The Corner

National Security & Defense

The End of the INF Treaty Is Good for Europe

U.S. soldiers attend welcoming ceremony for NATO troops near Orzysz, Poland, in 2017. (Kacper Pempel/Reuters)

When the U.S. withdrew from the INF (Intermediate-range Nuclear Forces) Treaty last week, many asked what impact the decision would have on Europe. The answer is that, after causing some short-term difficulties, it will probably benefit Europe in the long term. Perhaps this is why, despite many Democratic politicians’ insinuating otherwise, the majority of NATO countries supported the move — France and Germany being the most vocal exceptions.

The INF Treaty was an agreement between the U.S. and Russia, and the U.S. withdrew because Russia has flagrantly developed weapons that violate the pact. Absurdly, Russian president Vladimir President Putin has stated that if the treaty withdrawal leads to the United States developing new weapons, Russia would do the same “in response.”

The chief concern raised by most experts concerns the potential for Russia to immediately scale up the threat it poses to Europe. “In the short term, Russia is gaining the advantage, because it already has medium-range missiles in Europe, while NATO has not,” says Grzegorz Kuczynski, director of the Eurasia program at the Warsaw Institute. “But this situation can change quite quickly, as in Reagan’s time. The American missiles will reach Europe, and the situation will be tied, not in favor of Russia. And the loss will be obvious — because the INF issue is another issue that prevents Putin from resetting relations with the U.S.”

The end of the treaty can also lead to a stronger alliance between the United States and the countries of Eastern Europe. “If Western Europe does not want to take medium-range missiles from the U.S., it will go to Poland and other countries of NATO’s eastern flank. Theoretically, you can even scare Russia with their deployment in Ukraine. Or in Georgia,” Kuczynski says.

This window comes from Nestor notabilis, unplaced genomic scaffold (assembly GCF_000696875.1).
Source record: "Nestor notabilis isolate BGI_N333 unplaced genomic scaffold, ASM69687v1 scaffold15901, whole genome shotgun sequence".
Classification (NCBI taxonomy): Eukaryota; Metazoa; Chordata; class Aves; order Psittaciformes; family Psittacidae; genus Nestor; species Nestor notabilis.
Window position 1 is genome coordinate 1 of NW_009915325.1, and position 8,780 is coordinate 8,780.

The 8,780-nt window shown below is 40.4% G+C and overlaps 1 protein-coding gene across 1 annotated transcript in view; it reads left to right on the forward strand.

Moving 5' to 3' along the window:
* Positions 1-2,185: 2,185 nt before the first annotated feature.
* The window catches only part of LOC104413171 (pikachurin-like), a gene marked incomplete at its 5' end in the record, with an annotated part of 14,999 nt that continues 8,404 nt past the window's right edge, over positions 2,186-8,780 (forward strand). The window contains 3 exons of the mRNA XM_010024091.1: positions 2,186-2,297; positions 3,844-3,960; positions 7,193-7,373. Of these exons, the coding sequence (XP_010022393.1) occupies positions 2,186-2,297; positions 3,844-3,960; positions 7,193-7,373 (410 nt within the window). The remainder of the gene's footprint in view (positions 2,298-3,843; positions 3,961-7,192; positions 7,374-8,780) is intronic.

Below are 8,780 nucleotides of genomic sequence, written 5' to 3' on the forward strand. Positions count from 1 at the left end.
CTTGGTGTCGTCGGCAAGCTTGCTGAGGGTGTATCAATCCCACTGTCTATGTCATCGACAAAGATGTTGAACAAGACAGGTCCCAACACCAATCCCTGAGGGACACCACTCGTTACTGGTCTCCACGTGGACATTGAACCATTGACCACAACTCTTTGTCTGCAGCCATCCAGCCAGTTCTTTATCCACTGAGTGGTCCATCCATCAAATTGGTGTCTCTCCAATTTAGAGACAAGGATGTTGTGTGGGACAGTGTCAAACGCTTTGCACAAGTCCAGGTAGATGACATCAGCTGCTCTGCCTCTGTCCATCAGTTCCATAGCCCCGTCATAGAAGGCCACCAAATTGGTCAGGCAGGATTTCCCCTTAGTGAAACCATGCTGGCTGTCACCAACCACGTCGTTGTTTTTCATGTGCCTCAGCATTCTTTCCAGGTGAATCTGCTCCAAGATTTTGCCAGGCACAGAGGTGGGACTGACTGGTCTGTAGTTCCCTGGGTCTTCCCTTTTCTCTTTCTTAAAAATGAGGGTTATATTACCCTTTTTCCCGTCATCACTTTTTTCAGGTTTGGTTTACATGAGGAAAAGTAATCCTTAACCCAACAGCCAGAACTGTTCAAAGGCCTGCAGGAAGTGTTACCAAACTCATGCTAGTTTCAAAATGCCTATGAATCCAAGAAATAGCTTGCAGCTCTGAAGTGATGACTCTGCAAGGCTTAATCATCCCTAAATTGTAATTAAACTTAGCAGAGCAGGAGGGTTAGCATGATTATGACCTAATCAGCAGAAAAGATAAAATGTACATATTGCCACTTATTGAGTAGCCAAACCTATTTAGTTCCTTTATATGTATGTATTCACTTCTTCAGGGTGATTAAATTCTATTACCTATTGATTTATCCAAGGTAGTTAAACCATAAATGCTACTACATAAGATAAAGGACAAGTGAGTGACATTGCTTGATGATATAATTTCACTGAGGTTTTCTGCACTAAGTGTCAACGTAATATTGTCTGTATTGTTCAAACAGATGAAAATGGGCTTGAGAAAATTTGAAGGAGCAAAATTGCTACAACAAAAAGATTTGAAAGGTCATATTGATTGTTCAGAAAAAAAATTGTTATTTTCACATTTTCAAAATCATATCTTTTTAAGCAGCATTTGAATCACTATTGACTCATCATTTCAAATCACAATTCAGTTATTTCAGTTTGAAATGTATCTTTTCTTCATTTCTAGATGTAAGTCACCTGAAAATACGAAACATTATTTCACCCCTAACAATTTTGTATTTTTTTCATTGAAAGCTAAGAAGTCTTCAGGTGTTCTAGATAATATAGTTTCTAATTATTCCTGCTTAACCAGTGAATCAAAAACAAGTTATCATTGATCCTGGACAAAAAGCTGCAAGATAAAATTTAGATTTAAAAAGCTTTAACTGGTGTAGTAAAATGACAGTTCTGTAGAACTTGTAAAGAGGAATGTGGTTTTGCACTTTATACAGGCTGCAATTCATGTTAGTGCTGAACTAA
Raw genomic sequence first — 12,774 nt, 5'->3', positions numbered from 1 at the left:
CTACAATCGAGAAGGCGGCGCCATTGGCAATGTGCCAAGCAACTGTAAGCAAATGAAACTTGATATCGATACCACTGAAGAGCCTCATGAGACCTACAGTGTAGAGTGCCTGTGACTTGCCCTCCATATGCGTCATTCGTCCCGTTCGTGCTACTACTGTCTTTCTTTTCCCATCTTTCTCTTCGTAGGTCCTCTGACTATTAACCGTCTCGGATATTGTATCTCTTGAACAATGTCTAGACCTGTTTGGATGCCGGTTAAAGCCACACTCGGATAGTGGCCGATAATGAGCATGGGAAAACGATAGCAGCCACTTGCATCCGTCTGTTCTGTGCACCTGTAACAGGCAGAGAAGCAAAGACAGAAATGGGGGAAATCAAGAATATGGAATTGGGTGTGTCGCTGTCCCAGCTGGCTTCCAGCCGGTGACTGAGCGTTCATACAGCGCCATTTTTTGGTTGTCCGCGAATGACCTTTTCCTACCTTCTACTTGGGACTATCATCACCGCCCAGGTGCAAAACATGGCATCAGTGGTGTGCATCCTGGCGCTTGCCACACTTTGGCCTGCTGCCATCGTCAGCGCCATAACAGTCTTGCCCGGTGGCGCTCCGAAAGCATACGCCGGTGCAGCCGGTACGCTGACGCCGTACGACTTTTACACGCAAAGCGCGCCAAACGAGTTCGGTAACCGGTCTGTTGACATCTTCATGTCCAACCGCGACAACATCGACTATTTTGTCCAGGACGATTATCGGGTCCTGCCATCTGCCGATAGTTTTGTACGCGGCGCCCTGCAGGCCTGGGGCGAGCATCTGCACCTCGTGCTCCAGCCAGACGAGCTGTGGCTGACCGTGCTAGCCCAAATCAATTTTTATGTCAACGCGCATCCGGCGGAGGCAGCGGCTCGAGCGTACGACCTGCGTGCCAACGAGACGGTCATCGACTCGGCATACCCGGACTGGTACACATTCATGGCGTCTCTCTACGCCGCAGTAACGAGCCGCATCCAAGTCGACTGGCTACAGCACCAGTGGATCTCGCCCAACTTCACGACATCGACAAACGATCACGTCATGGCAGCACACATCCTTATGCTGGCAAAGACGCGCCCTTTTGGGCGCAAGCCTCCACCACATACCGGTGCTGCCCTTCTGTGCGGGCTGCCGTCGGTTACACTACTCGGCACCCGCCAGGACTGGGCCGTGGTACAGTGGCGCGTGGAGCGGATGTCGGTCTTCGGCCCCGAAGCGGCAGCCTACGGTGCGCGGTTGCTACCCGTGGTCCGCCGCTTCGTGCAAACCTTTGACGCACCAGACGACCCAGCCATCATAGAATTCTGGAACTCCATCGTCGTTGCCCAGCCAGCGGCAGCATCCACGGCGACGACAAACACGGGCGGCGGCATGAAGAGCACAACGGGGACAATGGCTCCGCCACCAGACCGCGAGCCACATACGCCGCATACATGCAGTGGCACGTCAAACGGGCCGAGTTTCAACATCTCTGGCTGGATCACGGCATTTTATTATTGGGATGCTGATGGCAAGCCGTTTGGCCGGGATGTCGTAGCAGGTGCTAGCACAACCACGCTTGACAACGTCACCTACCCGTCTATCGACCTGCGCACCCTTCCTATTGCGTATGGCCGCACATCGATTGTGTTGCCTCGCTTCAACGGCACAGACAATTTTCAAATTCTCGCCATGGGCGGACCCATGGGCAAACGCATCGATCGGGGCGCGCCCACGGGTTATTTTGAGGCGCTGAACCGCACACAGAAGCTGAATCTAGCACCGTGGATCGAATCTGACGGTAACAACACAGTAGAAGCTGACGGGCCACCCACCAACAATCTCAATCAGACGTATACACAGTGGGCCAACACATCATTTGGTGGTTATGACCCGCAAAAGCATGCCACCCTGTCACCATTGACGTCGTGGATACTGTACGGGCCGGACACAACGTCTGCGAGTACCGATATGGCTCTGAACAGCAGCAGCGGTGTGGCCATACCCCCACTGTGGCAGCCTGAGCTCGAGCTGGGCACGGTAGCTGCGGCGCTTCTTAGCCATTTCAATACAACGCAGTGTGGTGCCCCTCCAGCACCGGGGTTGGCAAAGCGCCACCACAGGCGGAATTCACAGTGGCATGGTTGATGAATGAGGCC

Poland especially can play a pivotal role. “Poland has the possibility — for geopolitical reasons — to be a hub,” says Marcin Gaweda, president of the Warsaw Institute Foundation. The country has agreed to host the land-based section of the U.S. Aegis Ballistic Missile Defense System known as Aegis Ashore starting next year. “Poland may become a hub redistributing security to the whole region. This strongly limits Russia and its possible ambitions in Central and Eastern Europe,” Gaweda said. “And it supports the American presence.”

Furthermore, despite doomsday prognostications from some experts and pundits, the end of the treaty hardly makes Russia a greater threat to Eastern Europe than it already was. “First of all, it is mostly in the range of Russian [short-range] missiles,” Kuczynski says. “Secondly, Russian rockets are aimed at Eastern Europe anyway — for example, Iskanders near Kaliningrad.”

While the disposal of a treaty that limited the development of nuclear weapons may be unnerving, Russia was not adhering to the terms anyway. A stronger alliance between the United States and the countries of Eastern Europe should prove far more valuable than a broken treaty with Russia ever could be.


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